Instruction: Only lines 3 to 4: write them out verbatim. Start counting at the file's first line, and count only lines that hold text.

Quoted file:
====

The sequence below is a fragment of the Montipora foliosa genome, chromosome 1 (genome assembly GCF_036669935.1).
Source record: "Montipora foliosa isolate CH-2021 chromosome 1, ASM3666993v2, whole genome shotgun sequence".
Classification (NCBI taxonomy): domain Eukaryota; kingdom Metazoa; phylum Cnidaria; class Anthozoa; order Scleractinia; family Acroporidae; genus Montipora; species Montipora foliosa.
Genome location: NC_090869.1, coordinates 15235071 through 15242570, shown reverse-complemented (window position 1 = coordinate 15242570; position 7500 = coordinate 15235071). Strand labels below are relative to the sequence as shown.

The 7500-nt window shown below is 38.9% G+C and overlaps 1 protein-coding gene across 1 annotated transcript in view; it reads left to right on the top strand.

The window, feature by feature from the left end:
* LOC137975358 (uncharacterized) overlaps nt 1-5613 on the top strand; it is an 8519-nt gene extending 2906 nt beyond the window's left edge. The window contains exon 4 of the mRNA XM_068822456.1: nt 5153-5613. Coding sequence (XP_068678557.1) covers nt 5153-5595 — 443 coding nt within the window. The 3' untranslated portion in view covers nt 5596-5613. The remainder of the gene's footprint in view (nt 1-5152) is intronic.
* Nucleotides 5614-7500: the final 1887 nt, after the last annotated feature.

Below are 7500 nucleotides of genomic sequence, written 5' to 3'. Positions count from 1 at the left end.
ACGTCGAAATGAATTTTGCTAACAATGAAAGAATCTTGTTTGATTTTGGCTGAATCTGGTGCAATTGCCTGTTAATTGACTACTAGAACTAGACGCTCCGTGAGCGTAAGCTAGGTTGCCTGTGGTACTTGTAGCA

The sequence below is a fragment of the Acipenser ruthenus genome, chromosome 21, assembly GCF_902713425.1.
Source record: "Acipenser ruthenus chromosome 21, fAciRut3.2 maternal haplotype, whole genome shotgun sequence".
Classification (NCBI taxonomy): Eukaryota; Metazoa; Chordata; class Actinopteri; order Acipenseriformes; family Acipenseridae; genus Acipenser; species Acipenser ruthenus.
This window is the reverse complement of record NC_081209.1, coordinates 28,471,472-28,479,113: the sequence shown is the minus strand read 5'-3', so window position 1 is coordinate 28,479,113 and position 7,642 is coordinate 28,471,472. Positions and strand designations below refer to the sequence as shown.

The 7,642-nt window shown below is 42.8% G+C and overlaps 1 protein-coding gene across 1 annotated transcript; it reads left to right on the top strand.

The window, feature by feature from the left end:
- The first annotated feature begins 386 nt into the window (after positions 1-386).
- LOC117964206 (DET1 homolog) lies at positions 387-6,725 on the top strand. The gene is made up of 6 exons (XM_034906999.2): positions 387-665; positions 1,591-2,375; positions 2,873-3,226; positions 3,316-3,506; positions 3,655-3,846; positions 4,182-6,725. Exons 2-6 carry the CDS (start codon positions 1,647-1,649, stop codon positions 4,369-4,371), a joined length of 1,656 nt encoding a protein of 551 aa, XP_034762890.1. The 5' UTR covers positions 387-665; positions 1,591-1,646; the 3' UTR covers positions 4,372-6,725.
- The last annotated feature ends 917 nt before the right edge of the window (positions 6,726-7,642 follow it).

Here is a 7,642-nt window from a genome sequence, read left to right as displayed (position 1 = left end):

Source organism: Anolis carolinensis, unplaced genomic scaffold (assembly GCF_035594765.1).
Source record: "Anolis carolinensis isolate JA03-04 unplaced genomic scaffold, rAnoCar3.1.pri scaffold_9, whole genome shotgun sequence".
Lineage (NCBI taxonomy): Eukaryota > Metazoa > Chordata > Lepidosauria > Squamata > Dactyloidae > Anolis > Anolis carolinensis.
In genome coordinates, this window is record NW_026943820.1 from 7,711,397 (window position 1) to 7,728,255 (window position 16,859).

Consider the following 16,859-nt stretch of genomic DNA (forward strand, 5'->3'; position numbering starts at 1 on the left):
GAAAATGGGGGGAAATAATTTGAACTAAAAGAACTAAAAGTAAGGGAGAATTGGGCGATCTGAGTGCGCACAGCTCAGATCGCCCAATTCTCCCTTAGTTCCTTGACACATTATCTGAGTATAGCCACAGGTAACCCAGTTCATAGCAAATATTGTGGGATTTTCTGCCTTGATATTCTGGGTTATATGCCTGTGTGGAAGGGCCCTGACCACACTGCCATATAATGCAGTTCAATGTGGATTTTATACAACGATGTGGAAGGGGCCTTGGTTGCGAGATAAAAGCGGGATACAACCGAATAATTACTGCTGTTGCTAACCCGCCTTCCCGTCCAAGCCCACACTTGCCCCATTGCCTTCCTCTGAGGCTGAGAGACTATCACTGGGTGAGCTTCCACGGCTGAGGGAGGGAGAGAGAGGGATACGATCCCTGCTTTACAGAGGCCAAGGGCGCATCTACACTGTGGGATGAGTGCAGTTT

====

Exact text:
Classification (NCBI taxonomy): domain Eukaryota; kingdom Metazoa; phylum Cnidaria; class Anthozoa; order Scleractinia; family Acroporidae; genus Montipora; species Montipora foliosa.
Genome location: NC_090869.1, coordinates 15235071 through 15242570, shown reverse-complemented (window position 1 = coordinate 15242570; position 7500 = coordinate 15235071). Strand labels below are relative to the sequence as shown.